Removing Water Bugs In Your Pool – 4 Easy Steps

Water bugs can often be spotted hiking in the wild as they’re spread around the entire world and they reproduce very quickly. Seeing them in your pool, however, isn’t as enjoyable.

Finding water bugs in pools – especially near your house – will mean you’re likely to want to get them out as quickly as possible and prevent them from ever returning. 

Water bugs, as you’re about to learn, aren’t a problem on their own, but an indication of a more complex issue with pool maintenance.

Read on to learn how to remove water bugs and keep them at bay for good.

What Causes Water Bugs in Pools

The most common water bug species seen in your pool (which I’ll explain in detail later) are attracted to algae and microorganisms. They use microorganisms for food, while they use algae as breeding spots and then lay eggs in them.

Just like flies, they’re attracted to your home because you provide them with shelter and food. The simple equation here is to eliminate the algae in your pool and you’ll eliminate water bugs.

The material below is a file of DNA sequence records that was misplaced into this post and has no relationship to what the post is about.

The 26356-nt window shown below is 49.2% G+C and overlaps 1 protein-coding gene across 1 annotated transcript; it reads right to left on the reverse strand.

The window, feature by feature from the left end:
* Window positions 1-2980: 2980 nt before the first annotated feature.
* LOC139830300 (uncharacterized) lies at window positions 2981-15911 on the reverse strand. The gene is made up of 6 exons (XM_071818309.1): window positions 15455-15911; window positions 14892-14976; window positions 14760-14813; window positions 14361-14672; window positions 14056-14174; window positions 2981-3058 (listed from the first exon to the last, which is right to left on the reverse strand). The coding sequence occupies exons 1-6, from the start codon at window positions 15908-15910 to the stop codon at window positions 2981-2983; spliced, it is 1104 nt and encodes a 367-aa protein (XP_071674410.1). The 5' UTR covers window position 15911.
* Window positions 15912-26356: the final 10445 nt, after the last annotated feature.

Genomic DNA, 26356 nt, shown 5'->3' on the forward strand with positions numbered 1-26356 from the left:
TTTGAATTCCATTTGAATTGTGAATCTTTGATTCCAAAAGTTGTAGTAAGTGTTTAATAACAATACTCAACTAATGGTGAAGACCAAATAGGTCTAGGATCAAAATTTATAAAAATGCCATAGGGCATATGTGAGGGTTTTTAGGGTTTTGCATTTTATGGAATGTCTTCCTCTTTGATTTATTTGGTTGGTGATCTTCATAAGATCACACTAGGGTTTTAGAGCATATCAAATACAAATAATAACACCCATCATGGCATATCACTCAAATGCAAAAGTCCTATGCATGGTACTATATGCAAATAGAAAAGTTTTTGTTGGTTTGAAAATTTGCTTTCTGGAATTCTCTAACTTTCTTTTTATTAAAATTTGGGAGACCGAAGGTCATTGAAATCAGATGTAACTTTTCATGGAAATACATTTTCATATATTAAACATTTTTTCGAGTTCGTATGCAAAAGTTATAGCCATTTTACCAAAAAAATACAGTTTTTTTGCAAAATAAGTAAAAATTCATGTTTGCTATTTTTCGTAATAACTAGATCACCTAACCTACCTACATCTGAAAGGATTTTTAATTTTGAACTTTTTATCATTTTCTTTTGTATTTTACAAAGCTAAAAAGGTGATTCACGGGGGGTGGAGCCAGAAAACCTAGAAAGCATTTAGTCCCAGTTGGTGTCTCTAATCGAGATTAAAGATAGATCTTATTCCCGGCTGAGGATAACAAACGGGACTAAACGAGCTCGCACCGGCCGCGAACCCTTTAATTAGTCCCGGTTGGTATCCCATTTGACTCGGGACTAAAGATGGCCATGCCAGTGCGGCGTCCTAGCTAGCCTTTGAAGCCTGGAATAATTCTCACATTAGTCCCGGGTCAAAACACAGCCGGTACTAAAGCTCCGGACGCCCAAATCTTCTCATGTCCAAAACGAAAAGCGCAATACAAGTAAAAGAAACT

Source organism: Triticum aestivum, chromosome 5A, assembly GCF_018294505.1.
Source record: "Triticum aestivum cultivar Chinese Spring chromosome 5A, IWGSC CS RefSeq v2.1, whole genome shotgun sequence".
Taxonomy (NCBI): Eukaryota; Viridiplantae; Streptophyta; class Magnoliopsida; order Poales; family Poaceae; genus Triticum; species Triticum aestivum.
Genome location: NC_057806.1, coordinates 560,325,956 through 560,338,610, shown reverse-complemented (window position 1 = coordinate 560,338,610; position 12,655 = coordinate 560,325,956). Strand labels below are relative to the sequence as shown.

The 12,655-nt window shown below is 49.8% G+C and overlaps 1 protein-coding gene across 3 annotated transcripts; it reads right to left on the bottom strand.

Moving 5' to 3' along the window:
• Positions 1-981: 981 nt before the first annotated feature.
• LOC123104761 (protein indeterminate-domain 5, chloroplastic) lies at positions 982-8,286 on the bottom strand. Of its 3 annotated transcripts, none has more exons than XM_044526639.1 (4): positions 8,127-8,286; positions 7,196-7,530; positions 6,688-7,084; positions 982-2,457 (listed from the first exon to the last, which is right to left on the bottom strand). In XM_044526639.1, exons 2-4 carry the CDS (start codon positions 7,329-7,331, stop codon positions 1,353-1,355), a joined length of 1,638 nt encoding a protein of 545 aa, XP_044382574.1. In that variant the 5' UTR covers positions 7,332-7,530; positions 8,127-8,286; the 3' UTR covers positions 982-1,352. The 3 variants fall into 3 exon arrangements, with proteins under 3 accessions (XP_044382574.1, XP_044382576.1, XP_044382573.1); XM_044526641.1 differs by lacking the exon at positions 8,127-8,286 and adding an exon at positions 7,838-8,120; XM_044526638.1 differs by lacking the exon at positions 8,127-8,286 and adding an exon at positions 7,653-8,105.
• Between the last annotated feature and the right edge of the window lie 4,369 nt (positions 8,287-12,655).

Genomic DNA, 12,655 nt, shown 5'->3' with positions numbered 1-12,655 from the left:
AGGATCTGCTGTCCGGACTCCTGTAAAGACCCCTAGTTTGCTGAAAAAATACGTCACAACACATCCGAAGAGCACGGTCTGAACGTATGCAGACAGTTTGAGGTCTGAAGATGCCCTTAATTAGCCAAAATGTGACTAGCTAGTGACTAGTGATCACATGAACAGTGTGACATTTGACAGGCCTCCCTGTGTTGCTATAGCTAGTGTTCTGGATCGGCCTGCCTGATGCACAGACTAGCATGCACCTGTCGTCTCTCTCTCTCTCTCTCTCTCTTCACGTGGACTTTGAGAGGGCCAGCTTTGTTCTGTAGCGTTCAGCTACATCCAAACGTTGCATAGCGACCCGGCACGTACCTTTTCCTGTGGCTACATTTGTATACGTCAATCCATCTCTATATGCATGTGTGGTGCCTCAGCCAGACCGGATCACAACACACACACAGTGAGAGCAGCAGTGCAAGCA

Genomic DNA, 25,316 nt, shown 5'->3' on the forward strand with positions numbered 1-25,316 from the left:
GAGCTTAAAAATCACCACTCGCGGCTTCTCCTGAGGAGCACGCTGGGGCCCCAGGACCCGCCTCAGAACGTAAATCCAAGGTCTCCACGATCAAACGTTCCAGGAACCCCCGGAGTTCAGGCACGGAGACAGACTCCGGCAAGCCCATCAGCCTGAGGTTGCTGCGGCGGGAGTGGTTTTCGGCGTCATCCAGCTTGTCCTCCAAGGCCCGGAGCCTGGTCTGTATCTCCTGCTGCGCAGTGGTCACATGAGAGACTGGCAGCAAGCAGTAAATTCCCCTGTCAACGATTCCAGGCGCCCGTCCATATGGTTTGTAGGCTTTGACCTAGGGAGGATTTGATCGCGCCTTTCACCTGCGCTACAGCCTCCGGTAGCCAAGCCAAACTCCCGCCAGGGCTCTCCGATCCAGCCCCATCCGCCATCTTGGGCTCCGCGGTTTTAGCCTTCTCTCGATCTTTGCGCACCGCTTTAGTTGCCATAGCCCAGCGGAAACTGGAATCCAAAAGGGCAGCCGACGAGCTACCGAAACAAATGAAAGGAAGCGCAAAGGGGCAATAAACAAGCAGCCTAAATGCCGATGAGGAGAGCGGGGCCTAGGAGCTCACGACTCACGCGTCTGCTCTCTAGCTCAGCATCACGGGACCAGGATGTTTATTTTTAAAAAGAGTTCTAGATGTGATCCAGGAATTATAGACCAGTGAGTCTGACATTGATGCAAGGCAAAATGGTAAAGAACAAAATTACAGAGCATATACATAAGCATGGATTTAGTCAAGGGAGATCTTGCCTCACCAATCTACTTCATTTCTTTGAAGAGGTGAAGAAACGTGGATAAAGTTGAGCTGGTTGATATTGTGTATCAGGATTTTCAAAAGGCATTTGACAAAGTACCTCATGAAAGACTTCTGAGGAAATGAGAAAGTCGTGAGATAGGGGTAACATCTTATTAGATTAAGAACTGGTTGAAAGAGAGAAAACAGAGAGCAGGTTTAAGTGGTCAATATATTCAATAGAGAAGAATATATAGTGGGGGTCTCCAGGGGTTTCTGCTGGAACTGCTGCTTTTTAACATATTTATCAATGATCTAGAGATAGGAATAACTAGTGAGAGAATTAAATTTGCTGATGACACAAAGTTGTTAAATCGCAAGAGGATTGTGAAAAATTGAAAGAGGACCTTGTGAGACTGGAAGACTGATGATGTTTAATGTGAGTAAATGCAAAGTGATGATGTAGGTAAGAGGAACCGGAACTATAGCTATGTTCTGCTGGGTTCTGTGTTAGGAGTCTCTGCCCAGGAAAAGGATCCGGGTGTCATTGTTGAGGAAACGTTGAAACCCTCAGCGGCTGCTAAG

Remove Water Bugs From Your Pool – Step by Step

Removing water bugs themselves is easy. What isn’t so easy is controlling them in the long term. What is key is ensuring that the water bugs don’t come back, and here’s how to do it.

1. Skim Off the Water Bugs

First things first – you need to remove the water bugs found on the surface of the water. The good news is, you most likely won’t find large water bugs in your pool, so it’ll be easy to remove them.

Large water bugs feed on larger prey, some even feed on small fish and amphibians, and I assume you don’t have fish in your pool.

You are most likely to find water bugs staying on the surface of the water – they generally don’t dive, although some bugs do have the ability of diving. Remove these bugs with your pool skimmer and then you can move on to giving your pool a thorough wash.

Cleaning your pool thoroughly will prove pointless if you haven’t removed the bugs first.

2. Vacuum

Your mind might automatically go to using chlorine to clean the algae, which is necessary, but it’s not the first thing you should do. Firstly, you need to vacuum the algae with a pool vacuum.